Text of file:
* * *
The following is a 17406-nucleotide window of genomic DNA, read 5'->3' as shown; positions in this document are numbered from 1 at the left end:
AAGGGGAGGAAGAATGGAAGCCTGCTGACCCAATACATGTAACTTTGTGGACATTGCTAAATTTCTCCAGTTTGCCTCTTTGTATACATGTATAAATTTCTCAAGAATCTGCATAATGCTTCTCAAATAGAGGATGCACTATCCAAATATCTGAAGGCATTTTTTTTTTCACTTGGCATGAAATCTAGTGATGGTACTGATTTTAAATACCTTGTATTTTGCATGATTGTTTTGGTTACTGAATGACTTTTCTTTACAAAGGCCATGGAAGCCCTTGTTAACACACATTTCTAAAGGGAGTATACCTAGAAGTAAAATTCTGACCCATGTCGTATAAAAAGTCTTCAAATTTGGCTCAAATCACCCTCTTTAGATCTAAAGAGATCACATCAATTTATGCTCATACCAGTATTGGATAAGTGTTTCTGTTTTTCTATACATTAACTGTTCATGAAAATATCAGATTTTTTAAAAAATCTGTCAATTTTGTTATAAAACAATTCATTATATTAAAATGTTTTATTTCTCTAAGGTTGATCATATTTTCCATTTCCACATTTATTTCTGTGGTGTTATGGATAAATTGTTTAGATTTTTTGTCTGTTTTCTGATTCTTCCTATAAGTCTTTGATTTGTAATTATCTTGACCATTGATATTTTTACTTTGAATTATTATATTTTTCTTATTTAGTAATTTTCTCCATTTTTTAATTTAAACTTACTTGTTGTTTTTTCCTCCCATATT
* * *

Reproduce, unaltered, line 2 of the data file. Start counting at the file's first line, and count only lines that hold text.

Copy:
AAGGGGAGGAAGAATGGAAGCCTGCTGACCCAATACATGTAACTTTGTGGACATTGCTAAATTTCTCCAGTTTGCCTCTTTGTATACATGTATAAATTTCTCAAGAATCTGCATAATGCTTCTCAAATAGAGGATGCACTATCCAAATATCTGAAGGCATTTTTTTTTTCACTTGGCATGAAATCTAGTGATGGTACTGATTTTAAATACCTTGTATTTTGCATGATTGTTTTGGTTACTGAATGACTTTTCTTTACAAAGGCCATGGAAGCCCTTGTTAACACACATTTCTAAAGGGAGTATACCTAGAAGTAAAATTCTGACCCATGTCGTATAAAAAGTCTTCAAATTTGGCTCAAATCACCCTCTTTAGATCTAAAGAGATCACATCAATTTATGCTCATACCAGTATTGGATAAGTGTTTCTGTTTTTCTATACATTAACTGTTCATGAAAATATCAGATTTTTTAAAAAATCTGTCAATTTTGTTATAAAACAATTCATTATATTAAAATGTTTTATTTCTCTAAGGTTGATCATATTTTCCATTTCCACATTTATTTCTGTGGTGTTATGGATAAATTGTTTAGATTTTTTGTCTGTTTTCTGATTCTTCCTATAAGTCTTTGATTTGTAATTATCTTGACCATTGATATTTTTACTTTGAATTATTATATTTTTCTTATTTAGTAATTTTCTCCATTTTTTAATTTAAACTTACTTGTTGTTTTTTCCTCCCATATT